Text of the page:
The other side to your argument is, yes, the New Yorker byline does make Kottke think it's "correct". It does the same thing for most people, probably including you. It probably is correct. You said it yourself: credibility is important. TechCrunch has done a lot of stuff to burn credibility instead of building it.
I read the post and wonder how much of this is true (if "correct" is too alarming a word). How objective is Auletta about Schmidt? How reliable are the unnamed "associates" whose mention thrilled Kottke?
I don't have an opinion about whether this post is accurate because I don't have enough information to make that judgement. This post doesn't provide that information, and I haven't happened to read Auletta's book, or even any reviews or criticism of his book.
I don't dismiss it like I would anything remotely questionable from TechCrunch, but I also don't buy in because of the brand in this case. I see Kottke and people in these comments making firm declarations of confidence based on, according to them, some clean prose and a brand name.
I'd really go further and say that many of the reactions here have a lot more with Kottke's framing than even anything to do with The New Yorker, if the relative dearth of comments and adoration on the thread about the writer's actual post at http://news.ycombinator.com/item?id=2127876 is anything to go by.
As I write this, not much at all there about how awesome, well-written, and insightful those three paragraphs are.
And to more directly respond: not really. This blog post could be utterly wrong and, absent someone screaming bloody murder enough to embarrass The New Yorker, not affect their reputation one iota.
These things are aggregate in nature. In the specific, things aren't so harmonious. Mistakes get made; Pulitzers get awarded to frauds.
That's why I get dismayed at people turning off their brains and pointing to reputation.
Except that if it were utterly wrong, somebody would scream bloody murder, and it would affect their reputation. Perhaps not overnight, but these sorts of things add up in the long run. This is exactly why TC is held in such low regard around here.
Huh? The only sentiment I see being expressed here is: "Because they have professional writers, editors, and fact checkers, I trust the New Yorker more than TechCrunch." Not sure where you're getting the impression anyone is "turning off their brains and pointing to reputation"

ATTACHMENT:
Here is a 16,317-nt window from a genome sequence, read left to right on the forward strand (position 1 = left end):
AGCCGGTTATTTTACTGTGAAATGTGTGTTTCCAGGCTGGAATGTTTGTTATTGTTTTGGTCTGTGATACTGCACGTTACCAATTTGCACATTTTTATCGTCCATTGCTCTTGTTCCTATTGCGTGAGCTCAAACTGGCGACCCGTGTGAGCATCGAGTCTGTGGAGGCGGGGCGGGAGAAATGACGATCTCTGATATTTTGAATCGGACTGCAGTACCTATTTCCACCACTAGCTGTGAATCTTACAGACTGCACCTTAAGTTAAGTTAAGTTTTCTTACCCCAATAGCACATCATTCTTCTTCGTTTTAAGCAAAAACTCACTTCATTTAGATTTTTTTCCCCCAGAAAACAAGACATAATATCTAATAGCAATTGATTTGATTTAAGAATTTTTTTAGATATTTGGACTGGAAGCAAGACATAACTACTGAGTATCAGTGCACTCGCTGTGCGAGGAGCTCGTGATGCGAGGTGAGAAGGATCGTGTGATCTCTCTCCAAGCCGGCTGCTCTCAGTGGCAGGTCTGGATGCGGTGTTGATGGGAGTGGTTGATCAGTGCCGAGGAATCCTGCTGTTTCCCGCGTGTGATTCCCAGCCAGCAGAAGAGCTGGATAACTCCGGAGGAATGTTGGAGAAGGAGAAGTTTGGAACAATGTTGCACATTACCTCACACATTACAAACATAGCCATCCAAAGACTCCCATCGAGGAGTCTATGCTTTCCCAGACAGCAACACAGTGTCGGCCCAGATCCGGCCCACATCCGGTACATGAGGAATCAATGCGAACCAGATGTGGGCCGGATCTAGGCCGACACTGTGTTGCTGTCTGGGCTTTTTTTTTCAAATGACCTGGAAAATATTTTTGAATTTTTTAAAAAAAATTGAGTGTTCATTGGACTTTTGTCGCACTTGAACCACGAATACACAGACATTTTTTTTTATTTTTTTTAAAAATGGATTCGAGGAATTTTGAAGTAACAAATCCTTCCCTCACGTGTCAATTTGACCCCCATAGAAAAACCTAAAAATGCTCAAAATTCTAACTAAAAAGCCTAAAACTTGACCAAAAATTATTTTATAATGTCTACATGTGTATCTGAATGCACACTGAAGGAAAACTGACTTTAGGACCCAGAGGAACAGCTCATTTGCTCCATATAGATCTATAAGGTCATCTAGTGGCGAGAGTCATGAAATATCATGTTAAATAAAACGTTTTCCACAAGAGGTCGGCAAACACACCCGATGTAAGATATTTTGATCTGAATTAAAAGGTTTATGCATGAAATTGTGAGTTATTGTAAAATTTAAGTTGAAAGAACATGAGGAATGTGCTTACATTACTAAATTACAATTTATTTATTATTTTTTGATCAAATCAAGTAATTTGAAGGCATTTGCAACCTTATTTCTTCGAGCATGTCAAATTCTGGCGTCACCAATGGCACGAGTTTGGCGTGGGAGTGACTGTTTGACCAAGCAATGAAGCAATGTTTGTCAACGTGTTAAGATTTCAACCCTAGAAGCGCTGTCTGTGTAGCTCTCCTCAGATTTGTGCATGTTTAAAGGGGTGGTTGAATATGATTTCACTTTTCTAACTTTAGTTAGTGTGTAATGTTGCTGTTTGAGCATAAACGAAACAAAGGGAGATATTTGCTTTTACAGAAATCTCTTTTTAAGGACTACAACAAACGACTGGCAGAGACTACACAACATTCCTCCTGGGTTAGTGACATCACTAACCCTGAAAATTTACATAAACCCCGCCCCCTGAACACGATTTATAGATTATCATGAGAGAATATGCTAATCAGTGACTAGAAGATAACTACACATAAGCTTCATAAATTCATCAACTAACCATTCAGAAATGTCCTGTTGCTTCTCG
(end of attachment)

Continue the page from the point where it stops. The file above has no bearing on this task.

You seem to think that people are applauding the New Yorker for being the New Yorker. They aren't. They are applauding the New Yorker for not being TC or Mashable.
If you're wondering at a higher level why this is so, the simple answer is that almost all modern journalism is ad supported. Attracting eyeballs matters for the bottom line, how much people value or even believe what you report is irrelevant as long as you can mantain viewership.
Even if journalism is far from objective, I think people are good at making inferences as to what really happened in the articles they read (at least in this crowd).
It's not that article size or letter count matters to all of us. I just want to get informed the right things. No long history telling, cause mostly I know it cause I hang around in this area everyday and for more I have Wikipedia. No long opinions and suggestions, cause most time I don't care or I disagree. No long mambo-cambo which let's me ask "Wait. What did I just read".
More of those short, quality and informing articles please.
In this case, the article is purely factual, so it's also short. If the editor has some pages to fill, he wants it long, and to pad out the article, a journalist will fill it with fluff opinions and emotional statements.
the cited article contains nothing to read, i think the same: google has issues, the leadership changes, nothing strange. sure i'm glad that people say (and print) the same, but sometimes it's interesting to read some contrary, longer or personalized blog post.
and, techcrunch lets me be closer to the Valley while being far overseas
for example, the comments to the posts of my beloved Alexia Tsotsis are of a certain colour! which says much about the microcosm
That's why, imho, blogs can never replace real publications. Pick up The Economist or The New Yorker and you still get a lot of added value and insight, even if the events happened days earlier.
You obviously missed the Tina Brown years.
The New Yorker has always covered a wide variety of topics; it's eclecticism is part of its charm.